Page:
Fallacies

Overheard at a house-warming party:

Drunk blogger: Well, I’ve been called an ‘Islamophobe’ and an ‘anti-semite’ on my blog, so…

Drunk non-blogger: … you’re just the bigot in the middle?

The fallacy of the blogger here, of course, is to assume that the two positions attributed to him are mutally exclusive, and therefore cancel each other out. This is not the case at all, as his respondent was so quick to point out.

Its an extension of that argument which says that if you are against position x (say, the invasion of Iraq) you are necessarily supportive of position y (the regime of Saddam), which doesn’t quite capture the true nature of the situation. The fallacy begins when we assume that these arguments are binary, zero-sum problems. Our politicians (supported by their cohorts in the media) are very good at promoting these falsehoods. “You’re either with us or against us”. Buy into the way they have framed the debate, and your argument is already lost.

And yes, dear reader: I was that blogger.

13 Replies to “Fallacies”

  1. Robert,

    I am very sorry to hear that: I cannot imagine that anyone could sensibly make either of those charges stick. (unlike the Beeb, which often uses exactly this argument completely erroneously – it attacks both Labour and Conservative from the left).

    However – there’s always a “however” – I’m not sure that your binary sum example holds: being against the Iraq Invasion DOES necessarily mean that you would prefer a situation in which Saddam remained in power and emboldened (by virtue of the US having to back down) UNLESS you are able to advance a credible counter-strategy that you would be in favour of.

    Thus “I’m against the Iraq invasion” does equate to “I would have preferred the continued rule of Saddam”.

    “I’m against THIS invasion conducted in THIS manner: the US/UK/UN whoever should instead have done Y” does not. Providing of course that “Y” would indeed result in a) the removal of Saddam and b) less carnage.

  2. I don’t think PG has it quite correct in his “however” clause.

    I was against the Iraq invasion AND against the rule of Saddam Hussein (I don’t know him well enough to be on first-name terms).

    You see, I wished for some other way to get rid of him, and I can think of plenty. Just because you don’t like something, doesn’t mean you ever have to think war or murder is the best way to solve things, especially if you are a girl. Unless you don’t like your country being invaded, I guess, although I don’t think the Iraq regime ever did that to the UK, so it doesn’t really count in this instance.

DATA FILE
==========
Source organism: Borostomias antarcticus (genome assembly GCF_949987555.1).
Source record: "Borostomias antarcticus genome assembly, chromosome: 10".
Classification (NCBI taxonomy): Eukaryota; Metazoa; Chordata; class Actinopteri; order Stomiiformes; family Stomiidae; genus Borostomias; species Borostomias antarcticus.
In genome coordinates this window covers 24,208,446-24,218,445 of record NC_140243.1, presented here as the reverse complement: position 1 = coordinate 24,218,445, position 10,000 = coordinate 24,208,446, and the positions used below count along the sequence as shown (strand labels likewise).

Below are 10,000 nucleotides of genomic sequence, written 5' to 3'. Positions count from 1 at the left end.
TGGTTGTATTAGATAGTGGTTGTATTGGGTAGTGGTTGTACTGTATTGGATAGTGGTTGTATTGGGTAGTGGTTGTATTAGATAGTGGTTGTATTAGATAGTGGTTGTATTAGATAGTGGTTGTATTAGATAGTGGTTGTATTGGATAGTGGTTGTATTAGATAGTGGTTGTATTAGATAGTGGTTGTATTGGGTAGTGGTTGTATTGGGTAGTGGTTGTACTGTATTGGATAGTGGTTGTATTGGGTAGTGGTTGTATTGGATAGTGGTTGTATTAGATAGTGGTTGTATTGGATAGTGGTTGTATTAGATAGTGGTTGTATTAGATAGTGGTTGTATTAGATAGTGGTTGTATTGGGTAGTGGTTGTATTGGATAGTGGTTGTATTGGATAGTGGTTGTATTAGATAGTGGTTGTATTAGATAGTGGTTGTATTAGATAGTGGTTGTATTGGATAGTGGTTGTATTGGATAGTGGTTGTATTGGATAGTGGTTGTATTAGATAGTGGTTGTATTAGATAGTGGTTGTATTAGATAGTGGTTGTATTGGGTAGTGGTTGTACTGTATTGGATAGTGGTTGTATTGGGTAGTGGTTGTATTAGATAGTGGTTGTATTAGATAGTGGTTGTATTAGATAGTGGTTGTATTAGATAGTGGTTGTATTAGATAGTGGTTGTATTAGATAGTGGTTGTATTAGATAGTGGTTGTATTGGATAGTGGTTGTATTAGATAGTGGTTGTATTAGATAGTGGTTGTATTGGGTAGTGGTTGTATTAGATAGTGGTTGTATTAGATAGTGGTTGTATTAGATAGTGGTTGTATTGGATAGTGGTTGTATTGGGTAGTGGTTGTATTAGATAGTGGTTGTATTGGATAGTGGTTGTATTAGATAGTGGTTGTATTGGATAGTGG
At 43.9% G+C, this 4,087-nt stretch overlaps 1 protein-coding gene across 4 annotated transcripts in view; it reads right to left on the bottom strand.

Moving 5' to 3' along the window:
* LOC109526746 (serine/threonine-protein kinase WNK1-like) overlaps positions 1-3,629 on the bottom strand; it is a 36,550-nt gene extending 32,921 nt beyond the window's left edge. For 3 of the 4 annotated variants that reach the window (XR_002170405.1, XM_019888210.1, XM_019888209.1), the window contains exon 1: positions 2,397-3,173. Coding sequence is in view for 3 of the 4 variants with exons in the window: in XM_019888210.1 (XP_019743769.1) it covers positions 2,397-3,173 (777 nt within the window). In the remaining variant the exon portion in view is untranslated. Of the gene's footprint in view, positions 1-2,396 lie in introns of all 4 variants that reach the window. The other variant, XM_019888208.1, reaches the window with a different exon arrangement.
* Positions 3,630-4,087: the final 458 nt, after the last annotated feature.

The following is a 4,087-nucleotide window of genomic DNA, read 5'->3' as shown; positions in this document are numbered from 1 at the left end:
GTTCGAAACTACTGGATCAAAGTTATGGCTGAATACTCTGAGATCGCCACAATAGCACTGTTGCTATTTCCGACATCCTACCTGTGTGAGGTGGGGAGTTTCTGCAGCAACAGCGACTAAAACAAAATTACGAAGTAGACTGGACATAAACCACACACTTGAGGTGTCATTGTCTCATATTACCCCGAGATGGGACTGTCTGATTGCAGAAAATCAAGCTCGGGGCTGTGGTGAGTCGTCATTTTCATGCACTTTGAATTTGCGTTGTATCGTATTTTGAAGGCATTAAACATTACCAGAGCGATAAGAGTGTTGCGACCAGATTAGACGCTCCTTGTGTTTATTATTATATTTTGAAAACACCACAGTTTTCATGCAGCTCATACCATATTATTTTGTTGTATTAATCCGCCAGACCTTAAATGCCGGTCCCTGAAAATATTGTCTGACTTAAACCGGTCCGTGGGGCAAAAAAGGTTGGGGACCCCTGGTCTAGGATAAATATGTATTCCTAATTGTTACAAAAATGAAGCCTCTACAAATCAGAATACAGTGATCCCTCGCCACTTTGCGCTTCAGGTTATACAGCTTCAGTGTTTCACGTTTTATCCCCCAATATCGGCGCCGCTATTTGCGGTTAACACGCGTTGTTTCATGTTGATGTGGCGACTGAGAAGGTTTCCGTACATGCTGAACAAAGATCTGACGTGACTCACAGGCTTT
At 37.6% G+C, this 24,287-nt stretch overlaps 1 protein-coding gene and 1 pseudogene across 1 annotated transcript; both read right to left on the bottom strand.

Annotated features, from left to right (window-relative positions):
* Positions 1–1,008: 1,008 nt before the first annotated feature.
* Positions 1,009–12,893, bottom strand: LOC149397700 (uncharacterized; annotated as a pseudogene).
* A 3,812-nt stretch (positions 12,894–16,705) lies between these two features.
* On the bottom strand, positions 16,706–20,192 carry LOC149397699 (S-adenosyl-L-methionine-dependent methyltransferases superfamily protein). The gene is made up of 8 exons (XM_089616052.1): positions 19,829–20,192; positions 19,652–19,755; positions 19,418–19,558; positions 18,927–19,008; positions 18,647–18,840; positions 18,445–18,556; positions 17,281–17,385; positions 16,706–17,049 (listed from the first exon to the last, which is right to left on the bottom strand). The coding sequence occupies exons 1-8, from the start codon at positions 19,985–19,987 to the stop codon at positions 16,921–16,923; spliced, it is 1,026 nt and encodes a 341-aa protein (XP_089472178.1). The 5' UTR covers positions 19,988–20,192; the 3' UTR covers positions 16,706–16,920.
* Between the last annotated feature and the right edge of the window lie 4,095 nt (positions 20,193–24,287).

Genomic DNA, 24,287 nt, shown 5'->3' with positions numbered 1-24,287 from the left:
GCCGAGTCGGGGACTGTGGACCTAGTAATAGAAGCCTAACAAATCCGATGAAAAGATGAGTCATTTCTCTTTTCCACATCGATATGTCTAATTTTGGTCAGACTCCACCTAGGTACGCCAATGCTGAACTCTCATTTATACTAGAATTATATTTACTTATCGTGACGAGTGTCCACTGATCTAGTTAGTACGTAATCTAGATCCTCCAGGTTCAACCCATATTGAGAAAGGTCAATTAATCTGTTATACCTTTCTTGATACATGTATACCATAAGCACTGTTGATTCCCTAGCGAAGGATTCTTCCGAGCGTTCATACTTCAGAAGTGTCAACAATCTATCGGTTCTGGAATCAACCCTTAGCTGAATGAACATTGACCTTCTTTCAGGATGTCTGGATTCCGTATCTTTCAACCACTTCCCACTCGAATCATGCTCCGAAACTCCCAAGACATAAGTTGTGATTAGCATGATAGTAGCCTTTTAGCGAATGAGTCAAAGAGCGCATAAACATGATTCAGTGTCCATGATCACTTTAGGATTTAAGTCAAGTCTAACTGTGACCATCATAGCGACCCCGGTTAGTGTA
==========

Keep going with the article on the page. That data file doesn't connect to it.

3. Clarice,

    “because you don’t like something, doesn’t mean you ever have to think war or murder is the best way to solve things”

    And for the record, I don’t think that war or murder is the best to solve things either. I think you will also find that soldiers who have actually done some fighting hold this view a little more strongly than most.

    My point here is that unless you COULD – at the time – come up with a credible alternative – and Christ alone knows that we would all prefer not to go to war – opposition to the war did mean a situation in which Mr Hussein continued his brutal rule. You may not have liked that either, but it is an unavoidable implication of the stance taken.

    I suppose the problem here is the gap between “being supportive of Y” and “advocating a position Z that has the very obvious and unavoidable implication Y”. If you do not like “Y”, advocacy of position Z without addressing its unavoidable implication – to show, for instance, that y is the lesser of two evils – is weak at best.

    PG

  4. Absolutely right – I think this is referred to a dialectic logic where only 2 positions love/hate, good/bad etc on any issue are possible. It’s often seen as an attribute of right wing politicians in particular, although I would argue its just as often used by the liberal/left – e.g the “you either support uncontrolled immigration OR you are are a racist” argument.
    The opposite is dualism where it’s held to be logically possible to hold two contradictory views simultaneously, for example believing in democracy but seeking to silence opposing viewpoints.

  5. Hi PG

    I see your point; I think you’re coming at it from a different angle to me though.